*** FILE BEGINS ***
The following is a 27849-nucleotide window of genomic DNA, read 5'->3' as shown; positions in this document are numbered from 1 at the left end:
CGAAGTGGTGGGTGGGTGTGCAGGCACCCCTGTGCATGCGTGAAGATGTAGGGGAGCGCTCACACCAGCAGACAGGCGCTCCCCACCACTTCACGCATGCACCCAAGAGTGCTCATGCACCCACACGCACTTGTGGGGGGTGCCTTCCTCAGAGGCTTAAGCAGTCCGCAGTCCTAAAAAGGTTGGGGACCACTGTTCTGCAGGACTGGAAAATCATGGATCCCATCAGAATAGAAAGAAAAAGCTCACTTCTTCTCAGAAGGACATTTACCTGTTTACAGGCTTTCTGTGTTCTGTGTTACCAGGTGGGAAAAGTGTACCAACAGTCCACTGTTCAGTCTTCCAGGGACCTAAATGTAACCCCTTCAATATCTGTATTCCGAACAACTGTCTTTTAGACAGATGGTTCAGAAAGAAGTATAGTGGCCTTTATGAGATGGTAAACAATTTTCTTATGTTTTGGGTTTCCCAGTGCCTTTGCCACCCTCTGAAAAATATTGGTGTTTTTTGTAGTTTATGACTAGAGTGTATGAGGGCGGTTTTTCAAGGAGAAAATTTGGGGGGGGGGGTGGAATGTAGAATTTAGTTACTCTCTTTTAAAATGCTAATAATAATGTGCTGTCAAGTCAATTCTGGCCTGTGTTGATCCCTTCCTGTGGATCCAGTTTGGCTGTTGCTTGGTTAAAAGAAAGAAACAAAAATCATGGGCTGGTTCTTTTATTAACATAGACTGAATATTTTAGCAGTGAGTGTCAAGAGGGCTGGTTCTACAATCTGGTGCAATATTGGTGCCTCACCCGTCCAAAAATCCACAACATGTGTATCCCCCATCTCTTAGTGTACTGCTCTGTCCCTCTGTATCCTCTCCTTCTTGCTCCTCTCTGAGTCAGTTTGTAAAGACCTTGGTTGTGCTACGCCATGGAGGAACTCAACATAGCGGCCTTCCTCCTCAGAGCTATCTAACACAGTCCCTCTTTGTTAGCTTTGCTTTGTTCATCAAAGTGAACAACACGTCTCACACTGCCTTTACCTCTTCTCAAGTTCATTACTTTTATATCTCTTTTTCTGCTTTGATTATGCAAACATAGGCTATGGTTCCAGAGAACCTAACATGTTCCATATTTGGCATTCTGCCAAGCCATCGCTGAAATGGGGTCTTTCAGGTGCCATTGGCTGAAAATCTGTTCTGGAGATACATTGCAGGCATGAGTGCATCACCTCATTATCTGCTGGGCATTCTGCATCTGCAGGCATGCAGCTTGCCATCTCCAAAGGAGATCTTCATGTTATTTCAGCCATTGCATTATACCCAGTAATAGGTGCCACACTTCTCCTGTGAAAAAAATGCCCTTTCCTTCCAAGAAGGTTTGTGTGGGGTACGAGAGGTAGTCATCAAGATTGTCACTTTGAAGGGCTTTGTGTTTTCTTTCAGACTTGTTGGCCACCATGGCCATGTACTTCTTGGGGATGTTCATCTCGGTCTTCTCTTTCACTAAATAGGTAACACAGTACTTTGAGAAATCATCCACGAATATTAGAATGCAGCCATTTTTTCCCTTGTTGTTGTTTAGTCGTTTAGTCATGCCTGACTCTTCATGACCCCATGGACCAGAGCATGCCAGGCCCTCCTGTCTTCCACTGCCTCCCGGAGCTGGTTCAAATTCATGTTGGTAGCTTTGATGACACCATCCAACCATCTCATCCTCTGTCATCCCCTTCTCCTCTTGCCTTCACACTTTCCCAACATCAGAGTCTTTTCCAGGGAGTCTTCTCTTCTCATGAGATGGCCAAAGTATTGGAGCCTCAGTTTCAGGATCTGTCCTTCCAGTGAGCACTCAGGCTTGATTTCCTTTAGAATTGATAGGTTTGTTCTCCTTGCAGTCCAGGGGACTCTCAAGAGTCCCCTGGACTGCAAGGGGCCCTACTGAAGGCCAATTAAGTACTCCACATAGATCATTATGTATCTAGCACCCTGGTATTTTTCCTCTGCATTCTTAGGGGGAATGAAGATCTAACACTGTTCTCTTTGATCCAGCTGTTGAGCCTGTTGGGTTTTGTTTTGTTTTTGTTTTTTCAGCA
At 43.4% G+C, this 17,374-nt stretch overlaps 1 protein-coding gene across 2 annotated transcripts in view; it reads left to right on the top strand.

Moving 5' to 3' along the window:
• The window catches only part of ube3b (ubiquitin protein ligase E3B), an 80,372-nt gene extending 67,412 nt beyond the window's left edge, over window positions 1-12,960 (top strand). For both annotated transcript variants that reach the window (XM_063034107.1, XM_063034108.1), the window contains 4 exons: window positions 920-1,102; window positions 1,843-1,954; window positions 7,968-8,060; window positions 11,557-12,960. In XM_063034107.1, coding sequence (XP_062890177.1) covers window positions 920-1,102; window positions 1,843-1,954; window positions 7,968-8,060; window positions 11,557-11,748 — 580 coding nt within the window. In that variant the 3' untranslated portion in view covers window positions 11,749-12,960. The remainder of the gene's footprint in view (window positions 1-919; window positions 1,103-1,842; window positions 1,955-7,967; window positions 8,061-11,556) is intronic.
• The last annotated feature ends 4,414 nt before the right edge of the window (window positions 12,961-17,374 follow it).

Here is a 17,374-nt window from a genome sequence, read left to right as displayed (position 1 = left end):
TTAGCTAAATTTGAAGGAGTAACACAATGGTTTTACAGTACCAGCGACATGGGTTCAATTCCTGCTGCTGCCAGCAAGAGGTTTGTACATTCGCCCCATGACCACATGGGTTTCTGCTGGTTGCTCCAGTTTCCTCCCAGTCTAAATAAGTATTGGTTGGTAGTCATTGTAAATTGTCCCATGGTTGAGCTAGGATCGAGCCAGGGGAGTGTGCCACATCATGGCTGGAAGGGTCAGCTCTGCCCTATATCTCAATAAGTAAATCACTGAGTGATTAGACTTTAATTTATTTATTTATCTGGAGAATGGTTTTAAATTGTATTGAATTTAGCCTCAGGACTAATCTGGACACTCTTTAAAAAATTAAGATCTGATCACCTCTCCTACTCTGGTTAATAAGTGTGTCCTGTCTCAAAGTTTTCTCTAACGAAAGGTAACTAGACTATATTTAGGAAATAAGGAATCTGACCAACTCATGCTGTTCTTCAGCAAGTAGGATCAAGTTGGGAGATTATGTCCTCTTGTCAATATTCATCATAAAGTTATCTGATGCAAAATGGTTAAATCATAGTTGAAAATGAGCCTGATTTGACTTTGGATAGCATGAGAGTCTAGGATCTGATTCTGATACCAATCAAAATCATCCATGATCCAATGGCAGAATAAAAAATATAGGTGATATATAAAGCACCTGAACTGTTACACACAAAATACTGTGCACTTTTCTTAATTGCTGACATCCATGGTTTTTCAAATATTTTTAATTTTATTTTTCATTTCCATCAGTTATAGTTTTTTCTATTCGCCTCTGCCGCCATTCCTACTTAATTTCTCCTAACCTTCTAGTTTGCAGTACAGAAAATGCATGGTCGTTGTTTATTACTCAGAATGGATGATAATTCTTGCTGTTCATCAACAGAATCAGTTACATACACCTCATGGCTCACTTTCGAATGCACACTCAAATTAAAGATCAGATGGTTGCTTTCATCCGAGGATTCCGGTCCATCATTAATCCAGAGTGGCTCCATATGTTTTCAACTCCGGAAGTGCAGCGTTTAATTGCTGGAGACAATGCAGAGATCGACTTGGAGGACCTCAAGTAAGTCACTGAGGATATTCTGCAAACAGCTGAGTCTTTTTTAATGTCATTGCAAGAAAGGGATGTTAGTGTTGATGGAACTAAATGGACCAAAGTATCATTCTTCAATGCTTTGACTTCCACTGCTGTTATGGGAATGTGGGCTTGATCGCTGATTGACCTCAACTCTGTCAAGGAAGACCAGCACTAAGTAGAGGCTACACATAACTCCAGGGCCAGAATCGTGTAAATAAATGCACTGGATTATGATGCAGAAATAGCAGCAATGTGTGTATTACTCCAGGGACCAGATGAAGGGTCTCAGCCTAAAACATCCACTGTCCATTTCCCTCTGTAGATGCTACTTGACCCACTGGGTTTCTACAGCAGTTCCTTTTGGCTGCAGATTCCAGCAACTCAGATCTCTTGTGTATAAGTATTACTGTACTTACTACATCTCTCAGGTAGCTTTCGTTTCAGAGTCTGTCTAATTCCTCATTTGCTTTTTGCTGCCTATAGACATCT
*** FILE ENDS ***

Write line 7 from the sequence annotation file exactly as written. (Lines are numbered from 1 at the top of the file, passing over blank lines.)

Here is a 17,374-nt window from a genome sequence, read left to right as displayed (position 1 = left end):